I can feel that the bout with dehydration is over. Strength and clear thinking seems to be restored this morning. However, my nice feelings spun into fear within minutes of seeing my neighbors heading out on the water to make the trip back to Cow Island, where Rippleffect is located. For those of you just joining me, I’ve been enjoying the company of ten kayaks worth of kids and three kayaks of adults. Two of the adults are parents, one with a young child paddling a tandem kayak. Last but now worrisome, Scott and Emily.
My heart is pounding as I watch the scene unfold before me. Thirteen kayaks heading out on seas they have no business being out on. VHF radio weather report as of ten thirty am broadcasted the following, “Rain in the morning into the mid-afternoon with possible thunder showers. Small craft advisory from Port Clyde to Cape Elizabeth. Winds 17 knots with gusts to 21 knots, Seas 5-7 feet every 7 seconds.” It is eleven twenty. What in the world are they doing?
[17 to 21 knots is = to 19 to 24 mph. A knot is speed according to the nautical mile, 6,076 feet.]
I move to the shore to keep watch, VHF radio in hand ready to call out a Mayday, “In need of Immediate Assistance” to the Coast Guard. So far they were in relatively “calm” water, being that they were still in what I would call a Cliff Island Buffer Zone. I watch the group spread out as they struggle against the wind and the tide of which the top of High Tide is an hour away. The sky is awash in a pale gray while a low stratus front approaches from the west. The sea is a dirty darkish tan topped with thin strands of white, making it difficult for me to spot several of the kayaks, especially the two stragglers whose crafts are a dark blue.
The entire group becomes one long serpentine line. I lose sight of each one in the low troughs between the short-lived swells but not at once. I count them from front to back and then the last third two or three times over before going back to the front of the group. The only reason I haven’t called the Coast Guard yet is that there are two sizable lobster boats nearby. One is in the harbor with men on board and the other is out where the group is going, beyond all buffer zones. It is truly at sea and all but the top of its cabin disappears between the swells and constantly breaking waves out there. However, I will make the call if they approach Green Can 24 which is the point of no return from Cliff Island’s Buffer zone. They were heading right for it. Thankfully, the group turned around with time to spare.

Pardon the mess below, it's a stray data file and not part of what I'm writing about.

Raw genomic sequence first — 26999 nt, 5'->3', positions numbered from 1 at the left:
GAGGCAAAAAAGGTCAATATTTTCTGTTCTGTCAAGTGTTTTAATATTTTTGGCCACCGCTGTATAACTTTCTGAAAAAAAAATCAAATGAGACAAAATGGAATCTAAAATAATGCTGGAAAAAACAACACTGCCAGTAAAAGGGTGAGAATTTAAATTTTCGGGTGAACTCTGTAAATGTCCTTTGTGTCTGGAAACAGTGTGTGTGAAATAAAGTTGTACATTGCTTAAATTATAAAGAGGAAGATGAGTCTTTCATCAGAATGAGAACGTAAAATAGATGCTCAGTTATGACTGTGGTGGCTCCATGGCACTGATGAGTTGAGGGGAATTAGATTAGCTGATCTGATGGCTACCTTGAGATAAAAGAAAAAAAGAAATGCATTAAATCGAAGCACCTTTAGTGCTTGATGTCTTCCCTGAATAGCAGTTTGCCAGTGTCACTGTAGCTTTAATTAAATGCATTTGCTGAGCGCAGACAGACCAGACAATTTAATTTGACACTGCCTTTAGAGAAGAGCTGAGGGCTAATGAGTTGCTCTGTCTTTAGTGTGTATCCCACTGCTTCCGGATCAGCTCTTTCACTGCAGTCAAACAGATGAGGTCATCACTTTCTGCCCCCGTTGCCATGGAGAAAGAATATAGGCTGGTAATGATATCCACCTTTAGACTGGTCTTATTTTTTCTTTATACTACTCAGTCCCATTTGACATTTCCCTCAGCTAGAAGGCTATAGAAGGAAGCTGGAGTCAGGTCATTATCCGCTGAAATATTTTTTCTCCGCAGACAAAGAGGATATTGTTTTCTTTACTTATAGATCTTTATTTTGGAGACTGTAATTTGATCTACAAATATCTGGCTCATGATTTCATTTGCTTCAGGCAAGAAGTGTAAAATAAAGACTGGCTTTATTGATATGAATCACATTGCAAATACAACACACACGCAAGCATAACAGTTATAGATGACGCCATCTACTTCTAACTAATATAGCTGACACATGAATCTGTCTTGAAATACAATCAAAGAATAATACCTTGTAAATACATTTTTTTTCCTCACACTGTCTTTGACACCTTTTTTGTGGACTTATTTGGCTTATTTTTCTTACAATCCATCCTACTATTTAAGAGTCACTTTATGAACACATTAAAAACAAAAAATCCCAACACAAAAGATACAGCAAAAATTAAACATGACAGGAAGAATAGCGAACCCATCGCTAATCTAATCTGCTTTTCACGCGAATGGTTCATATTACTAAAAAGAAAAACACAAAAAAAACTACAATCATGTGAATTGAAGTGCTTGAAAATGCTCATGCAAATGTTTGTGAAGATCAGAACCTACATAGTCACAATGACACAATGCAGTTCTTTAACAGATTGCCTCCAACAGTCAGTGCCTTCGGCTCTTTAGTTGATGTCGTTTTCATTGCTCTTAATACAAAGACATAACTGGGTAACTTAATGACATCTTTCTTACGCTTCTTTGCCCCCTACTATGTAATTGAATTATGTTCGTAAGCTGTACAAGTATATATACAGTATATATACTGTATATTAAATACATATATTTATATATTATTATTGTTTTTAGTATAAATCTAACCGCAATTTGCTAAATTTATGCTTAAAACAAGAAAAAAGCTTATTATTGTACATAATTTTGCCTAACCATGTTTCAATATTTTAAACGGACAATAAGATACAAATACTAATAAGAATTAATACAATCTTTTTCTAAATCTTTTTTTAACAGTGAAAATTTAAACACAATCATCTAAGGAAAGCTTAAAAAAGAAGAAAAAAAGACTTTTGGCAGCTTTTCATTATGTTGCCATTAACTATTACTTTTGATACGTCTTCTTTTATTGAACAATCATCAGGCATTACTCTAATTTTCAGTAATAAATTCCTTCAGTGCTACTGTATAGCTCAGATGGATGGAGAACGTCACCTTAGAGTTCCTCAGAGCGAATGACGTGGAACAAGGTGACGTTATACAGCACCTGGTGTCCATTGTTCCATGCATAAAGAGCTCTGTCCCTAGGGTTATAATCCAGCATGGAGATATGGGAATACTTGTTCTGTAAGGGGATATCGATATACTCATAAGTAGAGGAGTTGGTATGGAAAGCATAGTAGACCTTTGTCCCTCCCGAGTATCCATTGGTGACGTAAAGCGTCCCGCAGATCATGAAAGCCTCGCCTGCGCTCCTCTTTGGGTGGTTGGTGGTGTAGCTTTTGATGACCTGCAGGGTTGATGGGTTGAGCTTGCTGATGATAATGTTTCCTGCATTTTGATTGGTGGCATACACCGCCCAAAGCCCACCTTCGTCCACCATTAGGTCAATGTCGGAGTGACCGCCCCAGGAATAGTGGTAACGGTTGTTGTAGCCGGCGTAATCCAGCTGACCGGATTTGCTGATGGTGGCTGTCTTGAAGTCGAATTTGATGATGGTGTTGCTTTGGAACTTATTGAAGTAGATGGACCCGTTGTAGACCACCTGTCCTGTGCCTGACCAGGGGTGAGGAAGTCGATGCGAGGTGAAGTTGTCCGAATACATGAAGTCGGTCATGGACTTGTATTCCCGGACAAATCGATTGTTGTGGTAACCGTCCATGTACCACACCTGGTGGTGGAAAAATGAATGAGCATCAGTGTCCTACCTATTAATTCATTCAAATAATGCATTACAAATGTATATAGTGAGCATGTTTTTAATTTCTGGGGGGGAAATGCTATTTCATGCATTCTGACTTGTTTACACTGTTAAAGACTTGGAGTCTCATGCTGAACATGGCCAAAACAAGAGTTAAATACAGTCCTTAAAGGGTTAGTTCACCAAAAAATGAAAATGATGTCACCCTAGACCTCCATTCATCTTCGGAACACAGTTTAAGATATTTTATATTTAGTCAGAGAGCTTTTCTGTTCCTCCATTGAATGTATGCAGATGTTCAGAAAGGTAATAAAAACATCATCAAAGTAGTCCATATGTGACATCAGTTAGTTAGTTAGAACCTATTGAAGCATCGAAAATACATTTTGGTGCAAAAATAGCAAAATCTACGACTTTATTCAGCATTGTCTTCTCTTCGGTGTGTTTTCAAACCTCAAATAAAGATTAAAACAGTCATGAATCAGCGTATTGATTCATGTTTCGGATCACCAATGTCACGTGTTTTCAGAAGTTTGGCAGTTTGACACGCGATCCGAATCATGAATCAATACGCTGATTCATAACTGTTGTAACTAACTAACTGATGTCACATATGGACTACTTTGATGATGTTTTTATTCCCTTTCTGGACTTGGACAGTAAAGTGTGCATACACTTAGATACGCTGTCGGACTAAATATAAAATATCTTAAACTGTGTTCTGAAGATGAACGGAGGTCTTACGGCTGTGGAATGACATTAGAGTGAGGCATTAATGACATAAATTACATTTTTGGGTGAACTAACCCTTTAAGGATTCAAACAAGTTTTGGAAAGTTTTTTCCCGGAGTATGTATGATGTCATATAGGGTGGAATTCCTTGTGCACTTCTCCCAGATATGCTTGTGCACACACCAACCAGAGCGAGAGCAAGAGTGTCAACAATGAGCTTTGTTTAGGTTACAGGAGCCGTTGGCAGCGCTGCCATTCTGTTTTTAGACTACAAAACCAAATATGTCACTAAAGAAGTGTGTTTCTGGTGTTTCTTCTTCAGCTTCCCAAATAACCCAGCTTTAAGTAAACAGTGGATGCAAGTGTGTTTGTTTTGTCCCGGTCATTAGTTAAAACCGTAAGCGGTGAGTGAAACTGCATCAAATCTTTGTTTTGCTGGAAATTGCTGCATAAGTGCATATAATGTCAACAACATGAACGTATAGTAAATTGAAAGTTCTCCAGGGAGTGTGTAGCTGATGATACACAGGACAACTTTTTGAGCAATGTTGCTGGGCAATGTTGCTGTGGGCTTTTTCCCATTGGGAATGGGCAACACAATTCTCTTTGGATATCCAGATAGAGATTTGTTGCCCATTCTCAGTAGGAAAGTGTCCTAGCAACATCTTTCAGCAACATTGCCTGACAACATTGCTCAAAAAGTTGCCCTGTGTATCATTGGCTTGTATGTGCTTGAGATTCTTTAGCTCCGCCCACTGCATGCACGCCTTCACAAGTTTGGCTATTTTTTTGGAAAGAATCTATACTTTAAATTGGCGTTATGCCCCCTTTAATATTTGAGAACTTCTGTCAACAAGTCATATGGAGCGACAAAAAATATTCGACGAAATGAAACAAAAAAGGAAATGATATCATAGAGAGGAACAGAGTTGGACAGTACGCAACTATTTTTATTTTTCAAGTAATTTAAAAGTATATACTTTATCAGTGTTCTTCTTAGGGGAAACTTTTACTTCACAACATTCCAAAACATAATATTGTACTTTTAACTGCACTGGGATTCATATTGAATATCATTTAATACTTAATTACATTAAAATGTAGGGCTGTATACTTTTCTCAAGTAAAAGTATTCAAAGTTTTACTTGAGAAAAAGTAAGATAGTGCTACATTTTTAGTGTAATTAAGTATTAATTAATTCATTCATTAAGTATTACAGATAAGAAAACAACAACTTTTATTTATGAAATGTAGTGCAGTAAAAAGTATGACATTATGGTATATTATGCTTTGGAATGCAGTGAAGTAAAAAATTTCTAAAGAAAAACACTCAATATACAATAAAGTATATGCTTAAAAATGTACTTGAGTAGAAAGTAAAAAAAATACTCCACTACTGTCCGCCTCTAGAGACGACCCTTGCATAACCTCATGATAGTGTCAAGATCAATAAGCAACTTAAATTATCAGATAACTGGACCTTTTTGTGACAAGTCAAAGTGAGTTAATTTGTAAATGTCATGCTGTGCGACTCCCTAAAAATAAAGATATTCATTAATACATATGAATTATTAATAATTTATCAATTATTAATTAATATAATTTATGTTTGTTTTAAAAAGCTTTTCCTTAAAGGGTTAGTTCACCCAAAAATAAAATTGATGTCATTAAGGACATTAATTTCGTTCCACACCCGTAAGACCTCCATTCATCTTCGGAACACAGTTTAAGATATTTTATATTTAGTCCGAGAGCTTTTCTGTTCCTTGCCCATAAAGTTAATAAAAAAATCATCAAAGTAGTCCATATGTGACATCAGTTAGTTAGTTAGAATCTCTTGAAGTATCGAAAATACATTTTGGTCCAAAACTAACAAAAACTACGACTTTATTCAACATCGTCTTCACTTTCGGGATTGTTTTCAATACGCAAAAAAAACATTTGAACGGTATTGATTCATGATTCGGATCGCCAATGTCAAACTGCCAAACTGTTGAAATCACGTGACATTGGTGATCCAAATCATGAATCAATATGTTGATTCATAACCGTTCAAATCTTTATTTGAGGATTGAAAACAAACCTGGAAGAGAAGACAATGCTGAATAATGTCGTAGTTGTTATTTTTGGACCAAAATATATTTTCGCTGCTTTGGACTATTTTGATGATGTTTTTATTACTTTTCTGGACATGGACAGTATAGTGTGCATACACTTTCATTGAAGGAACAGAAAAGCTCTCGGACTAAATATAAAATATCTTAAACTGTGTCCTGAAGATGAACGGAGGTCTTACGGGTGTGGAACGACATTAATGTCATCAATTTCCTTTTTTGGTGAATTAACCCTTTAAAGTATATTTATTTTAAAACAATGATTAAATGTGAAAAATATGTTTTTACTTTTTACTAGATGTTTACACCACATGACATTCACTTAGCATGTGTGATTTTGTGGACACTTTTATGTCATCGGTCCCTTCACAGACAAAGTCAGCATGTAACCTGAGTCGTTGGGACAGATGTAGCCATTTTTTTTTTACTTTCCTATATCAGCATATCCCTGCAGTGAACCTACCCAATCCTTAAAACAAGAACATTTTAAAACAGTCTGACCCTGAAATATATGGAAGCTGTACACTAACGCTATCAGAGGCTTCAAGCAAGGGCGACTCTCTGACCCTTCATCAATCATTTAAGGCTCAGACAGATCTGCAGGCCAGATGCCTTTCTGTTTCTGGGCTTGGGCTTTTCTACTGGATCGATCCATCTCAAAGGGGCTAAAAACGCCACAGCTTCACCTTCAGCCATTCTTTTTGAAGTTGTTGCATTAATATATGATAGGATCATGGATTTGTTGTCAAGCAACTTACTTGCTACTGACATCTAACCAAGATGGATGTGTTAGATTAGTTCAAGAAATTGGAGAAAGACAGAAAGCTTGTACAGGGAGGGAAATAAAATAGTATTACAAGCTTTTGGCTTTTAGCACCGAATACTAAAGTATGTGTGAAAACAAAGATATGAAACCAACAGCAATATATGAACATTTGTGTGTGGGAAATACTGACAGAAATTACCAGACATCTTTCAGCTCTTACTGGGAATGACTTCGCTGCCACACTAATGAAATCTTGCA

I still remain on watch, counting kayaks over and over until they are in truly safe waters. My heart still pounds as I make a dash for their camp and the landing zone within Cocktail Cove. One by one each kayak rolls in with its paddler on board. None of them have spray skirts. The kids are in shorts and t-shirts, soaking wet and laughing, while hauling their crafts up on the island. They had a blast! The leaders file in last. Scott is in full dry gear and wearing a skirt. He also has a VHF radio in his life jacket pocket. What?
I have no intention of embarrassing Scott so I wait until the kids are out of earshot. The question of why he took the group out is posed quietly and with respect. His answer, “to see what it was like.” I gently point my VHF radio at the one tucked in his vest saying, “That’s what this is for.” I leave things with that and walk back to my camp. Now that I’m relaxed, I need to pee!
That bit of relief done, I crawl inside my tent, grab my journal and begin writing out a list. The finished product reads the weather and conditions of the sea as reported by the VHF prior to the group’s departure. Followed by visual aids that also could have made for an easy understanding of “seeing what it is like” without leaving the island.
Buoys lying flat on the water – direction and strength of tidal current.
Wall of stratus clouds heavy with moisture approaching from west and already over the water.
The Lobster boat bobbing up and down like a small toy, falling nearly out of sight in the troughs between swells far larger than what is between Jewell and Cliff Islands. (It’s always at least five times worse than views from within protected islands.)
Last is the weather report via VHF, written in detail.
The kids noisily walk by still happy and laughing with Emily in tow. This my cue. I walk over to their camp where I find the couple drinking coffee and Scott standing on his high shoreline ground looking out over the water. Scott, do you mind if I offer some advice? YES, please do. He says this in an eager tone, ready and willing to learn from his mistakes. I had torn the list from my journal and handed it to him. We went over it slowly item by item. I ask Scott if he realizes the danger he put himself and the kids in. A sober yes is his answer. And then, he fires away with more questions and I become more and more impressed with this young man. His ego is not bruised. He is not embarrassed. He understands and wants to learn all he can. Remarkable. Ten minutes later the stratus clouds arrive unloading a drenching downpour. My cue to run ‘home’.
The green dots on Jewel Island represent our camps. Mine is inland by the wharf and their’s is near the cove. The red line represents route outbound. The blue line is route back. The green circle near the turning point of the routes is around Green Can 24. The two Black “X” are the location of the Lobster Boats.
“It takes just one wave to capsize a boat, and one more to take it down.”
― Federico Chini, The Sea Of Forgotten Memories
The sea cares not for mankind,
nor the “unsinkable” ships we build.
Posted on March 14, 2015, in Casco Bay, Jewell Island, Maine, Kayaking, Maine Coast, Solo Journeys, Twenty One Days at Sea, Weather and tagged Atlantic Ocean, Sea Kayaking, weather. Bookmark the permalink. Leave a comment.